Innerviews, music without borders

Forward Motion
by Anil Prasad
Copyright © 1989 Anil Prasad.

Photo: EMI

Marillion is living in a cross-continental paradox. The British prog-rockers enjoy a large and fanatical audience in Europe, but only possesses a small cult following in North America. It's hoping that situation changes with the release of its latest album Seasons End.

The band has often been compared to Genesis and Yes because of its exploration of swirling, symphonic rock that occasionally veers into accessible pop territory. The result has been six enormously successful releases which have sold millions in Europe. It's best known for the outrageous antics of former frontman Fish, a charismatic Scotsman with a theatrical performance style and equally dramatic lifestyle. A less than amicable split with Fish took place in 1988. Within a year, the band recruited Steve Hogarth, a singer-songwriter previously known for his work with a British band called The Europeans.

Seasons End debuted in the top-10 in Britain and helped dispel many concerns about the band's commercial viability – at least in its homeland. In this interview, Hogarth and keyboardist Mark Kelly address the band's recent changes and future directions.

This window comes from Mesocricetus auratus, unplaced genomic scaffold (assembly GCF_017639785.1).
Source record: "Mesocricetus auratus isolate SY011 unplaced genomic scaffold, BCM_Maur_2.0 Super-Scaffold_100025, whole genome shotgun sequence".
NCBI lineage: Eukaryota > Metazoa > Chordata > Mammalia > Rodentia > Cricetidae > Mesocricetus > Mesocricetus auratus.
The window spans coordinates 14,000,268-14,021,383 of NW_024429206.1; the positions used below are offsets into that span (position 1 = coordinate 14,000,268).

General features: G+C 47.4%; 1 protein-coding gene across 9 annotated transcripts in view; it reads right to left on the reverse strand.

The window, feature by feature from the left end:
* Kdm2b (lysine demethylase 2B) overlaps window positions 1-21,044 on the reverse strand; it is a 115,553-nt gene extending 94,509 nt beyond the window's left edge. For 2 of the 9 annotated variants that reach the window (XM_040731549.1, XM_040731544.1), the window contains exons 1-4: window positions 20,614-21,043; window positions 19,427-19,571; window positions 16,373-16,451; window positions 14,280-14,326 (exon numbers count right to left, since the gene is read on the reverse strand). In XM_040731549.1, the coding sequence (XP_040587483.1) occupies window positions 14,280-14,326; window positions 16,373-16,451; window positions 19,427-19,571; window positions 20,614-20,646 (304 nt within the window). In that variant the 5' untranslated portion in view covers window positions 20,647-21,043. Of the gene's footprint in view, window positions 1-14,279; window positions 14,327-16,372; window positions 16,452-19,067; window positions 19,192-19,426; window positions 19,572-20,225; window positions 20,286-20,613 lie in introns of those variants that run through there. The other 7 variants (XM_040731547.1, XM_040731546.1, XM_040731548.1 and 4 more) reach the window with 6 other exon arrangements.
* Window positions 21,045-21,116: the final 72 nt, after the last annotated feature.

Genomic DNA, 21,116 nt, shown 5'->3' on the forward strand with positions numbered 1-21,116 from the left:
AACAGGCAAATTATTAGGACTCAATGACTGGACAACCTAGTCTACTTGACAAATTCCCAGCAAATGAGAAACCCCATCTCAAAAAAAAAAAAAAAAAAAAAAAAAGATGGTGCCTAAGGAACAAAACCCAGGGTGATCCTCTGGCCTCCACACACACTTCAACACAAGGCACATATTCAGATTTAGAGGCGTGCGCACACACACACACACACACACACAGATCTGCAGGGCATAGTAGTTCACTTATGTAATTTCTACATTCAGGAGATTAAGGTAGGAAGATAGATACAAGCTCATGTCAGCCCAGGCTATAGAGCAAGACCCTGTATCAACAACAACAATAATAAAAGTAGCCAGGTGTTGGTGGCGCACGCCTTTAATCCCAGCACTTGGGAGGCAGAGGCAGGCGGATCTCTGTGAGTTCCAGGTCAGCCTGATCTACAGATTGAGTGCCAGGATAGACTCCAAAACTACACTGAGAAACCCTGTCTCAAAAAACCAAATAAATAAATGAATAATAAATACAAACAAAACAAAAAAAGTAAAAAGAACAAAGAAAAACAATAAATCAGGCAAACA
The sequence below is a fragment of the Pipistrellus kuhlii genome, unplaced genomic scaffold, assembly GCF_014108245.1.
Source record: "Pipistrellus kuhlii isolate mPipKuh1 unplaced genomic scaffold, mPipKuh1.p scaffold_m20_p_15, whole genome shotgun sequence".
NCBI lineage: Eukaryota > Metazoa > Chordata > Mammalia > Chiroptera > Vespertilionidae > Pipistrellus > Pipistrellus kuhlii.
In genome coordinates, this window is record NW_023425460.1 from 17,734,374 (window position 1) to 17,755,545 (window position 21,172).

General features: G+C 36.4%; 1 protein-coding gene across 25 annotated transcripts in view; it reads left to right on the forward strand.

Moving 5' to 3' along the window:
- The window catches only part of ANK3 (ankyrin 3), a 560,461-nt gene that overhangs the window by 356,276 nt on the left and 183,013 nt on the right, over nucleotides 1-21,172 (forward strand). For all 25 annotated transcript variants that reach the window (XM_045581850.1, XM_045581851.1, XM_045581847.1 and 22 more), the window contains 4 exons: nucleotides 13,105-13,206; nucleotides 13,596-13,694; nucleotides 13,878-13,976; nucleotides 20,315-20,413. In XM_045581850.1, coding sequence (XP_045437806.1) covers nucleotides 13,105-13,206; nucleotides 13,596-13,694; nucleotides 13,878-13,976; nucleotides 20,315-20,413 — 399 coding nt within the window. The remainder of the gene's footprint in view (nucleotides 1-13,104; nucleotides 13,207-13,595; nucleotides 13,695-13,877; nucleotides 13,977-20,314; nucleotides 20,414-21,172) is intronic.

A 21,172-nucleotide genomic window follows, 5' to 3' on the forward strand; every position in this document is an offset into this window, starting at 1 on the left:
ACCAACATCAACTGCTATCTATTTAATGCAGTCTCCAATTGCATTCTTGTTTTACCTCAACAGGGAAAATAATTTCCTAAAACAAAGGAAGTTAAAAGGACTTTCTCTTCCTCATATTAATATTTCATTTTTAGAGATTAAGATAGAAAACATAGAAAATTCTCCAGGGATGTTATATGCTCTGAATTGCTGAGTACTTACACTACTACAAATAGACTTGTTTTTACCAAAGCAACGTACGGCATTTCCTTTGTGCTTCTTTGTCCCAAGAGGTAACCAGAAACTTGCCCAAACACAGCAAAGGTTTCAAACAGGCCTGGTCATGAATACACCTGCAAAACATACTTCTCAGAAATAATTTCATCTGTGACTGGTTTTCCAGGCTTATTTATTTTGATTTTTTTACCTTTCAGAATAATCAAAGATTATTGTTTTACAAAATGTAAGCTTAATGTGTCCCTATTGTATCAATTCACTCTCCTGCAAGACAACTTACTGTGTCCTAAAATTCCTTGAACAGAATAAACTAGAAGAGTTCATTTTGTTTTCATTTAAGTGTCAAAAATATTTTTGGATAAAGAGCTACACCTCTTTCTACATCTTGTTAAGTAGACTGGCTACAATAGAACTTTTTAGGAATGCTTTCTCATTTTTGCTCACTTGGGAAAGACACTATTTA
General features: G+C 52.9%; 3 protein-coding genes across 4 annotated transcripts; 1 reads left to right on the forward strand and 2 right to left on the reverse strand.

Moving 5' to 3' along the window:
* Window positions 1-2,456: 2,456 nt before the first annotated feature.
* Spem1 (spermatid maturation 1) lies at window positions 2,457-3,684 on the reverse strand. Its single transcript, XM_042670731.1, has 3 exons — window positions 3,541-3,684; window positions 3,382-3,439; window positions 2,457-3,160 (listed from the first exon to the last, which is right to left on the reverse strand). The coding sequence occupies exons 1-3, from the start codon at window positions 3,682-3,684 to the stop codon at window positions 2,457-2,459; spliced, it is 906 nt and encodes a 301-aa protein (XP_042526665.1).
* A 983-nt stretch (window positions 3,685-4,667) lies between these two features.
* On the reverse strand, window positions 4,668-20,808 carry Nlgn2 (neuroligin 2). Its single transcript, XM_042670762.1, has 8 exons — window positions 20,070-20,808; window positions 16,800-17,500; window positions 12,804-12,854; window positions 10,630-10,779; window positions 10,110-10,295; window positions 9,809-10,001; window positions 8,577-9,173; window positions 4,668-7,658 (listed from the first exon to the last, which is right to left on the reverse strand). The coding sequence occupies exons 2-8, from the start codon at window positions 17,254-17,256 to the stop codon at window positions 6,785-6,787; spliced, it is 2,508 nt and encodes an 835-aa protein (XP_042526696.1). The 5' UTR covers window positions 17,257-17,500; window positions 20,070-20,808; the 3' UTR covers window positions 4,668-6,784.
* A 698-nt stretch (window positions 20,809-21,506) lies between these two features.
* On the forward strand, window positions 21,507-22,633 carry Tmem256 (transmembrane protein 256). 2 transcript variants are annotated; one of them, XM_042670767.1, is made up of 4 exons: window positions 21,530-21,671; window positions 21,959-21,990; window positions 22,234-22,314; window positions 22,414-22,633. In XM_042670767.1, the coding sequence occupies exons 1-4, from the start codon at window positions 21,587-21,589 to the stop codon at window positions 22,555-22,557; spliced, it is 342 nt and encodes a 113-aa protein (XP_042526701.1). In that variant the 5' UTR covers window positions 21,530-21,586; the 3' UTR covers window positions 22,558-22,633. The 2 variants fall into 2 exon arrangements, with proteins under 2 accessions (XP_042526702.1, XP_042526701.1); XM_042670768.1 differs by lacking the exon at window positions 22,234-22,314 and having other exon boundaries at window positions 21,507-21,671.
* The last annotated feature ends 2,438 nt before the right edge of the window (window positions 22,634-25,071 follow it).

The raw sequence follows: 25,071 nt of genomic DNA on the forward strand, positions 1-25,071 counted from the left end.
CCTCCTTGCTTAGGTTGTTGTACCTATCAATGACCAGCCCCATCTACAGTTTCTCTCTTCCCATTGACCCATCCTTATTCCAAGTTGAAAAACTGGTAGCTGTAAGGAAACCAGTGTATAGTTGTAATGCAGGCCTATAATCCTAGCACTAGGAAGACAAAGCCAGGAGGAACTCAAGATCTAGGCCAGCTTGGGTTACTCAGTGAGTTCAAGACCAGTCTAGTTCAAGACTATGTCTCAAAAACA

Describe the circumstances of Fish's departure.

MK: In a nutshell, it was musical differences. When we were writing with Fish, he didn't approve of our material. There were disagreements on touring aspects as well. He didn't want to tour unless he could party and you can't do the two at once.

Are there any disputes over who gets performing rights to the older Marillion songs?

MK: There's no reason why he or we can't perform the old Marillion songs. It does seem strange though that Fish is going to play old Marillion songs when he said he wanted to do completely new things and disowned the whole thing. As far as playing live, we'll be doing about half old and half new material. We've done that with every new album and tour.

Was the release of the live album The Thieving Magpie after Fish's departure supposed to signal a changing of the guard?

MK: It was always something we wanted to do and when Fish left, the band thought that if we didn't do it then, we'd never do it. We wouldn't want to release a live album later with a mixture of songs from both the new singer and old singer.


What made you choose Steve Hogarth as the new singer?

MK: What happened is that we started off looking for a singer while we carried on writing music. We had about 300 tapes that people sent us to start with and we auditioned about 30 people, but we didn't like any of them. When we heard the tape sent in by Steve, we felt his voice was perfect, plus all of the songs on his tape were written by him. It appeared he would be quite compatible with us, so we contacted him and he came down.


Steve, what were you up to prior to Marillion?